Samuel Dickerson had placed “gold” on the county level before moving on to the district competition. Abby and Ella Holsomback won “gold” in their respective age divisions/categories for the district and will now advance to state level competition.
The 2020 4-H District Activity Day was conducted virtually due to the ongoing COVID19 impacts. Instead of competing in person in front of judges, competitors were asked to record a “one-cut” video of their presentation or demonstration, then upload it to a registration form with the help of their 4-H agent. Members were required to be featured on-screen at all times. Judges viewed presentations remotely and scored presenters on several criteria, including – but not limited to – voice, confidence and knowledge on subject matter, and professional appearance.
Abby and Ella will re-record their presentations incorporating the suggestions given by the district level judges. The new recordings will be submitted for judging at the state level at NC 4-H presentations competition.
An annual event, District Activity Day gives 4-H members an opportunity to practice public speaking skills while developing essential life skills for future success in their personal and professional lives.
The North Carolina 4-H Congress will also be conducted virtually this year, and the same format will apply.
To learn more about opportunities available through Granville County 4-H, please contact Agent Lina Lue Howe at 919-603-1350 or at firstname.lastname@example.org.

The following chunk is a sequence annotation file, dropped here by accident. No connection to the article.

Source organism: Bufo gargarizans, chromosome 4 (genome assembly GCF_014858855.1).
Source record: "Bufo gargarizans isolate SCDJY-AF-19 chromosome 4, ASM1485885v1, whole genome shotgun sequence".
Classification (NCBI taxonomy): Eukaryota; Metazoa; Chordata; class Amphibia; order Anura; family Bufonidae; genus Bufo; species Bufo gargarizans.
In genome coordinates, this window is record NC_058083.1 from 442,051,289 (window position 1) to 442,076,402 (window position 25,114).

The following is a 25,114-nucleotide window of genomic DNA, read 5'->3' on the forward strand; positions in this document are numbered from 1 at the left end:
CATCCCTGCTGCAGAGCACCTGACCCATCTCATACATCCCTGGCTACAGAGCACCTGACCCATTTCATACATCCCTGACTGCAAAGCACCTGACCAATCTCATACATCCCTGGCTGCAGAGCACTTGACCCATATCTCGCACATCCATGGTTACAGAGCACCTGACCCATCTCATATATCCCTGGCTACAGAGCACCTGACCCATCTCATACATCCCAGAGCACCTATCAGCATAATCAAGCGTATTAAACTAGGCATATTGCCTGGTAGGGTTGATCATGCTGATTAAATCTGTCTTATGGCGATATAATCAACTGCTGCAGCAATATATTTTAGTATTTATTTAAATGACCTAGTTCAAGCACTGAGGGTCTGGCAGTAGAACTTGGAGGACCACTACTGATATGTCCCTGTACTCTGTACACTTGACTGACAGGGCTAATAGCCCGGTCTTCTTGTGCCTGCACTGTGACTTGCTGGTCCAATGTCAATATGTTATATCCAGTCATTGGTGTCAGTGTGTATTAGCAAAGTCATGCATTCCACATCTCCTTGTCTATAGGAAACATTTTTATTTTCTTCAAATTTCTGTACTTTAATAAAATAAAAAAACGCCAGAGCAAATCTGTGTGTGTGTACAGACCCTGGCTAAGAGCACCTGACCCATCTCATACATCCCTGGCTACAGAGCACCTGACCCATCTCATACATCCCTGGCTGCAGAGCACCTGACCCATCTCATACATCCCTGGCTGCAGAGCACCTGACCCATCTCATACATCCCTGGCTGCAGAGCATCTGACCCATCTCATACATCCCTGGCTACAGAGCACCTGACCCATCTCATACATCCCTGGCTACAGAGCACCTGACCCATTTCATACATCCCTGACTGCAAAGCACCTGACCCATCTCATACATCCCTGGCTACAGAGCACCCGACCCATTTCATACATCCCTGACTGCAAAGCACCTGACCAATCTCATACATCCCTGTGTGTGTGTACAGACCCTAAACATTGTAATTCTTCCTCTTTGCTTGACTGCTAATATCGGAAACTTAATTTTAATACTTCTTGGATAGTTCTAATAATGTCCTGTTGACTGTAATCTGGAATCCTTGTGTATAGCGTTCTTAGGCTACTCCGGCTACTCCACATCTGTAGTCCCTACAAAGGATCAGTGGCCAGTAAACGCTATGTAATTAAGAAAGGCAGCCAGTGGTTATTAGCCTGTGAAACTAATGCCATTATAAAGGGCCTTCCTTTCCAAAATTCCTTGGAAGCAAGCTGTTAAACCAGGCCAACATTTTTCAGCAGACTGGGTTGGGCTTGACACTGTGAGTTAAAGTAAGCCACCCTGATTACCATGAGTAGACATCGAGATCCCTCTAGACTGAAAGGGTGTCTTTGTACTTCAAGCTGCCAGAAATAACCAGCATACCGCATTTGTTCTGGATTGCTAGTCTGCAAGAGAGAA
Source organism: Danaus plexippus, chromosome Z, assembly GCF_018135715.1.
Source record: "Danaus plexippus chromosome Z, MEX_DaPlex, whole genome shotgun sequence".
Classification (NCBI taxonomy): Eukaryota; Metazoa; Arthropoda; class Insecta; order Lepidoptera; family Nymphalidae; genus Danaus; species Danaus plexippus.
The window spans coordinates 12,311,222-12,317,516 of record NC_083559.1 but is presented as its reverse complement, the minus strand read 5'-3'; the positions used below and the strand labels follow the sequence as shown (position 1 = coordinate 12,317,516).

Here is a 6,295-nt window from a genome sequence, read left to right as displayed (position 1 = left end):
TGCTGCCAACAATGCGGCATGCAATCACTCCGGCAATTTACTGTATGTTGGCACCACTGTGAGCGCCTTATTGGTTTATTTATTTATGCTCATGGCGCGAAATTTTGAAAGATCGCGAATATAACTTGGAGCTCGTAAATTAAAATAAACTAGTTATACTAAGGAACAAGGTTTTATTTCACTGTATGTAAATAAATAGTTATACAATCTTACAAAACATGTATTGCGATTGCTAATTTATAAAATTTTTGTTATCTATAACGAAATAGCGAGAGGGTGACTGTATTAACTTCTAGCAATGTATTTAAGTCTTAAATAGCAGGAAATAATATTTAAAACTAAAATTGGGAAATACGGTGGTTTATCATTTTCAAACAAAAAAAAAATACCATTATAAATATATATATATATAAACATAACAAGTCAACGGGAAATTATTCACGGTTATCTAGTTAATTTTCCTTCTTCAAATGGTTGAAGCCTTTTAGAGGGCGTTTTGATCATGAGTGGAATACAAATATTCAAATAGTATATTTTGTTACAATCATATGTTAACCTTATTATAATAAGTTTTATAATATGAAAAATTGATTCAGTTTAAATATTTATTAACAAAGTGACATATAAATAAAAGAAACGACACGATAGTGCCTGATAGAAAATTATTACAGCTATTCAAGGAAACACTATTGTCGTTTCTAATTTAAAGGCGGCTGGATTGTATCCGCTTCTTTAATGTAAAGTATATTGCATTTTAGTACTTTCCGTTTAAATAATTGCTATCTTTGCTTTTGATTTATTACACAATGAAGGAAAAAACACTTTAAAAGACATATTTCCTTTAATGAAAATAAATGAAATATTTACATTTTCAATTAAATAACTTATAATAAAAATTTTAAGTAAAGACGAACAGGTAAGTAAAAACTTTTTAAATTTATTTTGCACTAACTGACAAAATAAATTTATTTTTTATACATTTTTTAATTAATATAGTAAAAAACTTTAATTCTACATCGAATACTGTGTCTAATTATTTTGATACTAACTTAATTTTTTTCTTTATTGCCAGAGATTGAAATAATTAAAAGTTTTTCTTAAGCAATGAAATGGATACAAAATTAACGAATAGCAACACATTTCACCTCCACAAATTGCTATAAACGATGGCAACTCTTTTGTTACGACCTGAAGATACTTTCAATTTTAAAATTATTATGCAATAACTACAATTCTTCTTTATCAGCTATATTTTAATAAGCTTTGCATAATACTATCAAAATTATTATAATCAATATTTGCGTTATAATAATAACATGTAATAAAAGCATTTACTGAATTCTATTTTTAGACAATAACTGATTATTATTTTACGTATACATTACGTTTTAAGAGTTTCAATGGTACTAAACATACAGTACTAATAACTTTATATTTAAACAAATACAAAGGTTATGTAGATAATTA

Granville County Government announces that Korena Weichel will be joining the administrative team as Assistant County Manager. Weichel brings 20+ years of managerial experience and 12 years’ experience in local government to her new role as she has most recently served as City Manager for the City of Creedmoor (beginning as Interim Manager in 2018) and Assistant City Manager (since 2013). Weichel also held the position of Administrative Services Director for the City of Creedmoor for five years, as well as having prior experience in financial reporting, human resources and marketing.
“I have enjoyed serving the citizens of the Creedmoor community and appreciate the opportunity to work alongside such a dedicated staff to accomplish many goals and initiatives over the past twelve years,” Weichel says. “I am pleased to continue working in Granville County, and I am looking forward to supporting all our municipalities at the county level.”
As Assistant County Manager, Weichel will work with the County Manager in researching policy recommendations and long-range approaches for program services implemented by the county, and will serve as project manager for multi-department projects and as liaison for interdepartmental contacts. In addition to other duties, Weichel will assist the County Manager with the planning and development of programs, as directed by the Board of Commissioners, as well as negotiating contracts, monitoring the budget and submitting proposals and reports.